The Master of the Blue Flag.
To many, flagging is an art, to some it is uncharted territory, for the few it is the only marshalling way of life, but for all of us it is something that we should do at one point or another. Certain flags can be classed as an exact science, as there is the correct time to put out a green, red, white and yellow. If there is an incident beyond your post and before the next flag point, then a yellow or double waved yellow flags should be put out, and if the incident is before your point but after the proceeding flag point, then you are going to put out a green flag.
Flagging can be an exact science. [Photo: Paul Williams]
Yet not all flags are an exact science, for example you can’t specifically say, yes this is the right time to put out a waved blue flag. So, is it more of an art? You could say so. Some of the best flag marshals will make blue flagging look ridiculously easy. That isn’t something to deter you though, they could have had years of practice, or just found their technique of spotting when a blue flag should or shouldn’t be displayed.
The only time that blue flagging is an exact science is when you are told to display it because of direct communication to race control, so sorry F1 flaggies, I won’t be covering much about flagging at the F1 in this article.
Before I go on any further, I certainly wouldn’t say that I am a great flag marshal, but I give it a go and have found a few things which may or may not help you. After all, we should all want to help each other in the orange family, so any tips for people should be left in the comments.
Follow the Leader
The first thing that I noticed that was different to being an incident marshal is how much you need to follow the race. You may know who’s winning, but the top five will be a bit of a stretch and the top ten? Well forget about it!
Positions change; make sure you stay on top of them! [Photo: Phil Rainford]
We will always know who is in last because we find it easier to follow someone having a rotten bit of luck, a bad day at the office or maybe they are just slow. As a flag marshal though, and to target a good blue flag, you need to be able to follow are race carefully. Knowing the exact location of every driver and the position they are in would be ideal, would be perfection in fact, but that can be asking a lot. I try and follow the top five and the last five.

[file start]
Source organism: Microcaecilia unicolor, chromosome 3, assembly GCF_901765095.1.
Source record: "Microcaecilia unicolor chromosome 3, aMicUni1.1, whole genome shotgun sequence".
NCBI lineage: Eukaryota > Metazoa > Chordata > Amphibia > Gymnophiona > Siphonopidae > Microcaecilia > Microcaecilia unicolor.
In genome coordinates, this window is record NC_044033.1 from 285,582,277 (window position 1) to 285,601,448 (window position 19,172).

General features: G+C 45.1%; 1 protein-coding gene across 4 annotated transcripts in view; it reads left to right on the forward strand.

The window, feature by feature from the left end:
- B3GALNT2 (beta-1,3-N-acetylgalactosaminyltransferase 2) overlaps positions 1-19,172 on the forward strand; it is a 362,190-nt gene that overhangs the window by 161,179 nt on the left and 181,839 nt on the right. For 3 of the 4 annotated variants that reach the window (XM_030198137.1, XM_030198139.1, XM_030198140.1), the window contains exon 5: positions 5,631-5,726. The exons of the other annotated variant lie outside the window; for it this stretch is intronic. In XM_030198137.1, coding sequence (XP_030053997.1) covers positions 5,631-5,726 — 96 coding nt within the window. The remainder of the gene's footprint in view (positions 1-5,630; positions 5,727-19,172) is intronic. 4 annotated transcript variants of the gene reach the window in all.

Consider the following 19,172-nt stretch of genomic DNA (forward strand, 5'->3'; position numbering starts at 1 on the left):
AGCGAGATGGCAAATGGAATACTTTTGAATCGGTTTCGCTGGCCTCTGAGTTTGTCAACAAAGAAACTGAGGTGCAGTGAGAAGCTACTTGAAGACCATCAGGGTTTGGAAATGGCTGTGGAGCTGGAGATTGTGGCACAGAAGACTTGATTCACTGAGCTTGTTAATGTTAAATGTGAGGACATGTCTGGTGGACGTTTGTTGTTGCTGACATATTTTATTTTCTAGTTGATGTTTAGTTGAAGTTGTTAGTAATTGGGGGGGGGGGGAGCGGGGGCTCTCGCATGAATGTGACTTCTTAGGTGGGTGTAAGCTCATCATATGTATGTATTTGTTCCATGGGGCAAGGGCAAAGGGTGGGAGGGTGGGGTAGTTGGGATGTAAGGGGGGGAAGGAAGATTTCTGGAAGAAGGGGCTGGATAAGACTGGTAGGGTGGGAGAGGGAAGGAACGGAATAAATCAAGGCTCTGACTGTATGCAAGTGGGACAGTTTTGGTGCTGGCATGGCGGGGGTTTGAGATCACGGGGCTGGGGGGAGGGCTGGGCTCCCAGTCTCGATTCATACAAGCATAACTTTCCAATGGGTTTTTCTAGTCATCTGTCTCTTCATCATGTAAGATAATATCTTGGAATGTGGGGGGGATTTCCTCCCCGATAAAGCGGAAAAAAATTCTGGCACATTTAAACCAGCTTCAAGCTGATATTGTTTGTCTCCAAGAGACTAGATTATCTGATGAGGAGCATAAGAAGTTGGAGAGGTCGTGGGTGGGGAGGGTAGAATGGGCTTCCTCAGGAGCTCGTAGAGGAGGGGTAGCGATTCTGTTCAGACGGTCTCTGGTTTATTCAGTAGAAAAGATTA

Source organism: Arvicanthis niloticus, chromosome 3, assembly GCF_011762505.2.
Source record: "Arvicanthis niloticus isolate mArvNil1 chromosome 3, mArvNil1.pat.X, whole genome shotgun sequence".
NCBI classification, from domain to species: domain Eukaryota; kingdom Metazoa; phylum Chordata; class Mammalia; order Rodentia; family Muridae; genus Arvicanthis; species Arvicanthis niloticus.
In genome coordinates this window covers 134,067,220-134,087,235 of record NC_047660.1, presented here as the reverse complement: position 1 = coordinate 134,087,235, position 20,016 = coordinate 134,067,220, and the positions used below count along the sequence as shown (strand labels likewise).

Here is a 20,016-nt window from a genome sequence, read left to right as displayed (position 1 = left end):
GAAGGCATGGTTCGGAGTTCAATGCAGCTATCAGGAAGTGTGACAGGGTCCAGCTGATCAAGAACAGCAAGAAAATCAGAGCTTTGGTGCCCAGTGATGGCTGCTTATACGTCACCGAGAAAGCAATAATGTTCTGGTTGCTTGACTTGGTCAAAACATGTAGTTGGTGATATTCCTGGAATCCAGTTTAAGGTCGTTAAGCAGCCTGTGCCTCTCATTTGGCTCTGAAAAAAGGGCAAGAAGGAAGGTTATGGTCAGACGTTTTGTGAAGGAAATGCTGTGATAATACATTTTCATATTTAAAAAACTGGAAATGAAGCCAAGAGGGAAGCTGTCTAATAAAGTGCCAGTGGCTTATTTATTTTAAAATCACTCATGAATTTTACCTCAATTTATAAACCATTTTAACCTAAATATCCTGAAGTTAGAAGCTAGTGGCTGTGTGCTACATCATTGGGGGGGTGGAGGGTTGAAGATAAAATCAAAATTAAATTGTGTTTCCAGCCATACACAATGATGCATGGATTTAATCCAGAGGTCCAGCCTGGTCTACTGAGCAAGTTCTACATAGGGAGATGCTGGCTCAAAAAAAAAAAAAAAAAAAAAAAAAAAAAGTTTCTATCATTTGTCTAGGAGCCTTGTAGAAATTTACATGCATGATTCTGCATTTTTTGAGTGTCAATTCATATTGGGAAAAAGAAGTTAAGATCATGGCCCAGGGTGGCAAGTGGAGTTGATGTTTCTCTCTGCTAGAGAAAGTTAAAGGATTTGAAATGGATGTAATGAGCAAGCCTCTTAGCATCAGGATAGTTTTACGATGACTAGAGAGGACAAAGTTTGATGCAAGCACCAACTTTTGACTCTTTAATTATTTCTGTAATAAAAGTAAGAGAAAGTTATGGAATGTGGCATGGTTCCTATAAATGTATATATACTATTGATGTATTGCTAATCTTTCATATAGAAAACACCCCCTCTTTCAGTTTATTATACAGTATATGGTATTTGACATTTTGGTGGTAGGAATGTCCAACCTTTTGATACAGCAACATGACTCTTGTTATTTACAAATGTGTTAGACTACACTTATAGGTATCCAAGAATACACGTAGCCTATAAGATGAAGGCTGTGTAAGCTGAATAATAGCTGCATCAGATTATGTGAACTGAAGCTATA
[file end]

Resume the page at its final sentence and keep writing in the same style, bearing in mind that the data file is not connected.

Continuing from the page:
This normally works because once you’ve alerted the back marker that the leader is approaching, then the driver is usually looking for the leaders after that. I say usually, it doesn’t always happen.
Pick Your Man Out
Numbers aren’t the easiest thing to spot on a car. [Photo: Paul Williams]
Picking your man out is all about something that will help you identify a car or a driver, as numbers aren’t always visible until the very last second, and by that time the blue flag could be too late. Instead it’s quite alright to say, “Well I know that green one is in last, and the one with the yellow bonnet is the leader”. These forms of identification could be the difference between a well-timed blue and one to an empty track.
You might have to get inventive though. In some formula’s, like the Formula Ford Championship, you may not have a lot of body work to identify, so then you look to the colour of the driver’s helmet. Another example is anything involving Ferrari’s; most of them tend to be red, I know “who would know a Ferrari to be red”?! This means you’ll have to look for the subtlest of differences, maybe the wing mirrors are different colours, or one has a light in a certain place.
What’s your point?
There is a very subtle technique you can do to help you pick out a car that requires a blue flag. At first I thought it was daft, in fact I almost laughed off the idea, but then I saw it in practice and I will admit, I was made to eat humble pie.
I have known and seen flag marshals point at the driver they are about to blue flag to grab their attention, to let them know that the flag is for them. It’s impressive when you see it happen, but I will never be more astonished as to when I saw it at the World Endurance Championship. The flag marshal was from France, Serge, and he pointed to a GT car in the middle of a pack. I thought five/six cars would be too much, but I couldn’t believe my eyes when the one car he pointed to, was the only one that reacted to the flag.
It’s just one of them
Like I said earlier, things don’t always happen how we expect them to, thinking can be the most crucial part of the Blue Flagging process, and sometimes we can be caught out with over thinking the situation.
It happens to the best of us.
When you over-think the situation, you could end up missing the flag altogether as it is too late to show the car you now know is a back-marker when there is a faster car behind them. Or something worse happens; you see a faster car trying to get past a slower car and you’re telling yourself, “I’ve got this one in the bag”, you display a perfect blue flag and then to your horror you realise what you’ve done. That was the leader!
If these two things have happened to you then this is my most important piece of advice, forget about it! We all make mistakes, we can all let something like that happen occasionally, and as the subtitle says, it’s just one of them. The next time round, you’ll nail that blue flag.